What is it?
Audi’s brand new baby soft-roader, this is the new Q3. It’s on sale now, heading into production this autumn, scheduled for first UK deliveries in November, and available from a starting price of less than £25,000.
But most importantly, this new compact premium 4x4 is a real shot across the bows for British 4x4 specialist Land Rover, on the cusp of the launch of Gaydon’s own junior upmarket SUV, baby Range Rover the Evoque.
Why so? Because, while it hasn’t been lavished with the same hype as the Evoque, nor can it quite claim the same instant showroom appeal or aristocratic brand cache, the Q3 may very well be, for all the reasons you’re about to read, Audi’s best SUV yet.
What’s it like?
Compact. Measuring less than 4.4 metres from nose to tail, it’s almost 250mm shorter than a Q5; takes up even less room at the kerb than a Ford Kuga. So it’s no certainly people-carrier or load-lugging specialist. There are five doors and reasonably comfortable accommodation for four adults, provided the ones in the rear cabin aren’t particularly long of leg. But the boot’s no bigger than that of a very average Golf-sized estate car.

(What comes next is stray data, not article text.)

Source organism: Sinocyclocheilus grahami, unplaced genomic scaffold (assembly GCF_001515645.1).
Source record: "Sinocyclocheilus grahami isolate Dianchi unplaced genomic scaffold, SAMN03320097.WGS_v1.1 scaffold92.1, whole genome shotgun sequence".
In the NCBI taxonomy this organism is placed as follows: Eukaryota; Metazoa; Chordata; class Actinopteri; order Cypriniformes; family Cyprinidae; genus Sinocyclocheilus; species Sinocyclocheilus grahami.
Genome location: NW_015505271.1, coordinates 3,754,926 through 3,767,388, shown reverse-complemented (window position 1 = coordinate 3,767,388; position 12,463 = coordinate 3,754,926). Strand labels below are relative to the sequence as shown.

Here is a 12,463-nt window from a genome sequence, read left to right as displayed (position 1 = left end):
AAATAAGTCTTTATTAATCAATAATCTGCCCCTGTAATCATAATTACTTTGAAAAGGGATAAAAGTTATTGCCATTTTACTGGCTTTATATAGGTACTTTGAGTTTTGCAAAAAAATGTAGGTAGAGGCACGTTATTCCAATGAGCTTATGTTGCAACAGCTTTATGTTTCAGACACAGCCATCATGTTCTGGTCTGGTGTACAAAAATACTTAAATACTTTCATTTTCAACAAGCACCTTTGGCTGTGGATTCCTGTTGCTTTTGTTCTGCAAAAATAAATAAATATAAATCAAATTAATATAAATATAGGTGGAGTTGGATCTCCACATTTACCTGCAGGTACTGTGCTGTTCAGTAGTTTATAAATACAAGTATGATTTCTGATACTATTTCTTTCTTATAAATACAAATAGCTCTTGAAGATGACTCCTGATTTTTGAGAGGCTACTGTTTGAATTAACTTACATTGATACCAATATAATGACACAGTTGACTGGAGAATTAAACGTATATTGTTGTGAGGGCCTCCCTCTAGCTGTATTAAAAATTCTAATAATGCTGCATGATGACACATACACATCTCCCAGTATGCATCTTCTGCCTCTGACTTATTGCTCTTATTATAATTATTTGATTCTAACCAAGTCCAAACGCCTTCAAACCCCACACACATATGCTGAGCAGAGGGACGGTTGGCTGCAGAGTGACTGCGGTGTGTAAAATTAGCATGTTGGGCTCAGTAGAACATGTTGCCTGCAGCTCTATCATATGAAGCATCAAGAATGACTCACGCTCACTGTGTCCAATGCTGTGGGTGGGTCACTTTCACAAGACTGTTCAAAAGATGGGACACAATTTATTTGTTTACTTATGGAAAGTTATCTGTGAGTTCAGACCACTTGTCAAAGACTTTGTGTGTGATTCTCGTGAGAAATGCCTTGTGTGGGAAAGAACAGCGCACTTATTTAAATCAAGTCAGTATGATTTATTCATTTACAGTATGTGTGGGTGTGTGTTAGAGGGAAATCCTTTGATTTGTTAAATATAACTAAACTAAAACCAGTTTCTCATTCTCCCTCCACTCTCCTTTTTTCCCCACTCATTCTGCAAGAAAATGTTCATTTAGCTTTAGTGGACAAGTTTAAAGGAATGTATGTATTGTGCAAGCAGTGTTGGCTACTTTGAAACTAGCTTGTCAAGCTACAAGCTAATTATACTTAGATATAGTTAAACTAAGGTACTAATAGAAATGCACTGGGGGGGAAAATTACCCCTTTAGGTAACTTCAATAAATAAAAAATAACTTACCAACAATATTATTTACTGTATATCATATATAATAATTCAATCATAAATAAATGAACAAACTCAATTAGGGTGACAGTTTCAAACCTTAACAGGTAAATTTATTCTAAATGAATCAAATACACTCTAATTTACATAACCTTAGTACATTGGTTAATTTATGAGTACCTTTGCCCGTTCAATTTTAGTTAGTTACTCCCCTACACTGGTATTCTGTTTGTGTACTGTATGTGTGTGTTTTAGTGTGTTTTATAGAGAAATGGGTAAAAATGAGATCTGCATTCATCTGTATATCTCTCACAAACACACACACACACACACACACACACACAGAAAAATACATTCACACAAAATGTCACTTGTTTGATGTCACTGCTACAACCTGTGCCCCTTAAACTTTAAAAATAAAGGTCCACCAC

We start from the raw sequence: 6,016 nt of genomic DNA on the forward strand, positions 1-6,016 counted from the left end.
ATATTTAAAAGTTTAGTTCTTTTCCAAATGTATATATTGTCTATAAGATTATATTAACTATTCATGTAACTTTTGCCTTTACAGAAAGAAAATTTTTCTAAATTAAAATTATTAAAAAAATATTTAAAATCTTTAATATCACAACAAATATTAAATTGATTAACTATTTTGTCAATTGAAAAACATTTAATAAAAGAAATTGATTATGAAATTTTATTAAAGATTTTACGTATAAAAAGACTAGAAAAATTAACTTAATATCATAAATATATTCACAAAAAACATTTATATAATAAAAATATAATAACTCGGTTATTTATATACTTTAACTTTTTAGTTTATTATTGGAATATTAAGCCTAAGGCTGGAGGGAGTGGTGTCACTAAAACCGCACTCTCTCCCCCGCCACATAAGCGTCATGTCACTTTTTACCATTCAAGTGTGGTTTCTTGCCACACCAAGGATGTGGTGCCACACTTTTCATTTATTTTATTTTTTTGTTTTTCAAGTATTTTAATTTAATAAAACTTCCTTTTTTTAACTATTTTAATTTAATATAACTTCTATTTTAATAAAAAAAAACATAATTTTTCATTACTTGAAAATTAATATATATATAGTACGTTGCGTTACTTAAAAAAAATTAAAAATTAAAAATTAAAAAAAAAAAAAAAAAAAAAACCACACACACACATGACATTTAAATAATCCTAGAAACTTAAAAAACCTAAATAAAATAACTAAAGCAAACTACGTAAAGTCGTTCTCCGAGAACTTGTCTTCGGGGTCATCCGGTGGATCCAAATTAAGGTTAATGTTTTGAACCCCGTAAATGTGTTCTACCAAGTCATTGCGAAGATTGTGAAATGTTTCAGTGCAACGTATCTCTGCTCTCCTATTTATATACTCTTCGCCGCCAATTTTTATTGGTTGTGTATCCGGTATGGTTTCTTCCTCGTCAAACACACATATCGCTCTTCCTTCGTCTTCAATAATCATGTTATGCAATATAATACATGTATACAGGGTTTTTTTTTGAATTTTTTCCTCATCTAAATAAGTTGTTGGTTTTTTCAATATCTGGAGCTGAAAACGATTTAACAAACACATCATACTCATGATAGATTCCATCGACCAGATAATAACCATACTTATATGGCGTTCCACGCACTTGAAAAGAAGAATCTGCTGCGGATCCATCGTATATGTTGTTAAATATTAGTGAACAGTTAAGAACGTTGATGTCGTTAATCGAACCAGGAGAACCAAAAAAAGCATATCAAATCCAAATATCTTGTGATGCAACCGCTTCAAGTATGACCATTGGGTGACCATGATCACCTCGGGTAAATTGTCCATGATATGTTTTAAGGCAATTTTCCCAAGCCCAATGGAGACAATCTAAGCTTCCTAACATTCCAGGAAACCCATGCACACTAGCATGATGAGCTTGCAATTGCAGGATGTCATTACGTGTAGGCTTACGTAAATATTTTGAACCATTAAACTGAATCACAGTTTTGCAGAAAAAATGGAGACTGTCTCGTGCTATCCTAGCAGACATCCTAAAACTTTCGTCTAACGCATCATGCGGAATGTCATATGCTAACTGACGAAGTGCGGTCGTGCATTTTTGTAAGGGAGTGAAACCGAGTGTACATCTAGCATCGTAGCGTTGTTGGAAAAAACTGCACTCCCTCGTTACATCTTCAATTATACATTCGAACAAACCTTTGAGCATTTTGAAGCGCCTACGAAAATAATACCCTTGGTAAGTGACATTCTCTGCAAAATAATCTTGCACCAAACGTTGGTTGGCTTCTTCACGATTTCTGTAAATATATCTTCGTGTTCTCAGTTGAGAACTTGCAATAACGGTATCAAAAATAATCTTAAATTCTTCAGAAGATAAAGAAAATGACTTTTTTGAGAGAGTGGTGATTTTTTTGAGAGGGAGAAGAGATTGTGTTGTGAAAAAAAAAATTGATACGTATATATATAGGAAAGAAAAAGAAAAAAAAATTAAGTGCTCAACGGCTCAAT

The Q3 does have other virtues typical of a larger 4x4, however. Its raised driving position makes for easy entry into the car and exit from it, as well as for a relaxing elevated view of the road ahead; for good visibility to the sides and out of the rear of the car for that matter, too. And that’s not to mention the Quattro four-wheel drive that all versions except the entry-level model get.
Powering the Q3 is a choice of 2.0-litre turbocharged petrol and diesel engines, the most modest of which is a 138bhp TDi mated to a six-speed manual gearbox and front-wheel drive, which emits just 138g/km of CO2. We tested the slightly more expensive 175bhp 2.0-litre turbodiesel version, however; it comes with not only Quattro but also a seven-speed ‘Stronic’ twin clutch gearbox as standard, and is expected to account for 35 per cent of all Q3 sales in the UK.
And it’s good. This Q3 brings top-quality mechanical refinement, laudable build quality, rich and impressive cabin materials and proper premium brand desirability to the market for small 4x4s, in a way that the BMW X1 has singularly failed to do. It’s also cheap to own relative to its rivals, and perhaps most surprisingly, a great deal more pleasing to drive than you might expect.